is a living legend. He has been sited as the precursor who opened
up the way for such players as Don Byron. Perry Robinson's musical
direction may be clearer when you know that for more than thirty
years he has been sharing the stage with the likes of Archie Shepp,
Dave Brubeck, and Charlie Haden.
musical world is filled with unusual arrangements and rare compositions
combined with a lot of blues and swing. The quartet - with Ed Schuller
on bass and Ernst Bier on drums - has existed since 1984. Pianist
and singer Christoph Adams, who took over Simon Nabatov's seat,
has been with the band since 1998.
Photo: Mehmet Dedeoglu
Robert Palmer of the New York Times called Perry Robinson the most
gifted clarinetist in modern jazz. Between 1967 and 1984 he was
selected eight times by the Downbeat International Critics Poll
as clarinetist most deserving wider recognition. He has recorded
some forty albums in a musical career that had already begun at
an early age at home. His father Earl Robinson was a famous composer
of film music, operas, and popular music (Joe Hill, The House I
Live In, Ballad for Americans).Up until 1959 Perry shifted between
clarinet and saxophone, playing mostly folk music during this time.
He received a scholarship to study at the Lennox School of Jazz
and began concentrating solely on clarinet.
Photo: Mehmet Dedeoglu
studied at the Manhattan School of Music in New York. Shortly before
he was sent to Panama by the US Army to play in the 79th Army Band
in 1962, Robinson recorded his first album under his own name. Pianist
Kenny Barron, bassist Henry Grimes, and drummer Paul Motian accompanied
Perry on Funk Dumpling, which was recorded on the Savoy label. After
it's longtime status as a much-sought -after collector's piece,
it was re-issued on in 1987 on the Muse label.
As Perry was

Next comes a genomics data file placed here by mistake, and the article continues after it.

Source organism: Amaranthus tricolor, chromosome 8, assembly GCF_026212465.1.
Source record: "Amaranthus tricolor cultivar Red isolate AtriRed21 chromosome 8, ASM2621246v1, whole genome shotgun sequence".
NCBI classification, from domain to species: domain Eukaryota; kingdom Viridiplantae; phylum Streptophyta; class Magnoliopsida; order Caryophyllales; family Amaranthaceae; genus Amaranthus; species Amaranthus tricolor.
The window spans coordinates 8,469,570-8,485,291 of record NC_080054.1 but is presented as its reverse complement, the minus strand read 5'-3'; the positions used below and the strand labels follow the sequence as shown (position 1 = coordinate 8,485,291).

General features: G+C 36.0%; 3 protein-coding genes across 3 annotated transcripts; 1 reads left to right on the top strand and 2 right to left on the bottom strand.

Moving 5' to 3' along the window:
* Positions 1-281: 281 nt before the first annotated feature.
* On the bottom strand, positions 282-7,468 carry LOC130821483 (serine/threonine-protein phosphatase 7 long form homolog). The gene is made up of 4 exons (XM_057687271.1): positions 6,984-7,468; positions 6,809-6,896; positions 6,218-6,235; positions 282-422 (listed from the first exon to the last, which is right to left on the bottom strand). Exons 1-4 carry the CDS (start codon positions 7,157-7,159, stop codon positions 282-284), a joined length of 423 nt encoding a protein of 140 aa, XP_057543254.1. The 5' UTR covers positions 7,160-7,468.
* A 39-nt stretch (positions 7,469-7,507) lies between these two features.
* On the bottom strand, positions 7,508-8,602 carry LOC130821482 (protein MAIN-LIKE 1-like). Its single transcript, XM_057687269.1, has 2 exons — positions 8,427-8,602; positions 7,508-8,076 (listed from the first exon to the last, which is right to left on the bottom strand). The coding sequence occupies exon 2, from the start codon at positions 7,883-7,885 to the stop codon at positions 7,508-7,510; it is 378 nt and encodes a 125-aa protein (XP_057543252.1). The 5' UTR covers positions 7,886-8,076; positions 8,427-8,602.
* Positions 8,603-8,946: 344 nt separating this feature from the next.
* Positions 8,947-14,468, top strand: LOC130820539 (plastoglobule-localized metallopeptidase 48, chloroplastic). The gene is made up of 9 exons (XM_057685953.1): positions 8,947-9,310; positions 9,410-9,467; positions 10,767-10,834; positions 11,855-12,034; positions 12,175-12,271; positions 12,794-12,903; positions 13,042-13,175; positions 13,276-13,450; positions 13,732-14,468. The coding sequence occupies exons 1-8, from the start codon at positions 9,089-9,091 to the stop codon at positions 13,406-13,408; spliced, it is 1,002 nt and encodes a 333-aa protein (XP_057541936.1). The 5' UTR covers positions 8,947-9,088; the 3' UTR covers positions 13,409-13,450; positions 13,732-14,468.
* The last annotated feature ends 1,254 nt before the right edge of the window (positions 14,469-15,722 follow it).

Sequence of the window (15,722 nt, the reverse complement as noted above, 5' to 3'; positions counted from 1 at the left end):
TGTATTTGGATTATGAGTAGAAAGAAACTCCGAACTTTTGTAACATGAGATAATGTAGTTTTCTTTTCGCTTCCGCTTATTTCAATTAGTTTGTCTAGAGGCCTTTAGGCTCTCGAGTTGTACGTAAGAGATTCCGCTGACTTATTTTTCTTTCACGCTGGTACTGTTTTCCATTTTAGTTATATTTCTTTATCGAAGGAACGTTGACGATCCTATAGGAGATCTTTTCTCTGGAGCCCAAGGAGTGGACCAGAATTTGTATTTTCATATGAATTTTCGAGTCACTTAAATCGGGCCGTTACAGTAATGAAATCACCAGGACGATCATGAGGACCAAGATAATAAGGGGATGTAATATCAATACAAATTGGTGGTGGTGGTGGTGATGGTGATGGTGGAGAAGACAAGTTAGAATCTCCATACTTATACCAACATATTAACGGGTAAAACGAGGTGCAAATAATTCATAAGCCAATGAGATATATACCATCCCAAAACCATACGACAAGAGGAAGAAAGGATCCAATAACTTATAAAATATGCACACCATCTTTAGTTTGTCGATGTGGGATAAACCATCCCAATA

released from the Army, the Free Jazz revolution was in full swing.
He moved back to New York, where he quickly became a fixture in
the New York New Wave scene, and there followed years of intensive
activity. Perry recorded with Archie Shepp on his album Mama Too
Tight on the Impulse label, and with the great bassist Henry Grimes'
trio on the album The Call for the legendary ESP label. He worked
with Dave Brubeck from 1971-1974, worked and recorded with Gunther
Hampel's Galaxie Dream Band, Charlie Haden's Liberation Orchestra,
Ray Anderson, Carla Bley and Michael Mantler, and was a featured
soloist on Bley's classic Escalator Over the Hill recording.
toured Europe countless times and is also one of the most sought-after
clarinetists on the European scene. In 1984, he formed the Perry
Robinson Quartet; the group included drummer Ernst Bier, bassist
Ed Schuller, and pianist Simon Nabatov. Over the next few years
they toured the USA, the Caribbean, and worked the New York jazz
club circuit, playing in such major clubs as the Blue Note and Fat
Tuesdays. The quartet made their first European tour in 1987, and
in 1989, after some 27 years, Perry recorded the second album under
his own name. Nightmare Island was a live digital recording of the
band's performance at the 1988 Leverkusen Jazz Festival. Call to
the Stars (Westwind/ITM) was recorded in the summer of 1990, and
Angelology (Timescraper) was brought out in 1996.Pianist Christoph
Adams joined the band in 1998.
- M. Fitzgerald Bio - Disco - graphie
- Perry Robinson plays the US - by Matt Snyder
Detailseite: Perry Robinson: The Traveler
Christoph Adams - piano
Ed Schuller - bass
Ernst Bier - drums
Ed Schuller - bass
Ernst Bier - drums
Adams - piano
From 1986 to 1995 Christoph studied jazz piano with Jiggs Whigham
and John Taylor at the University of Cologne's School of Music.
He graduated with honors. Christoph has toured Europe, West Africa,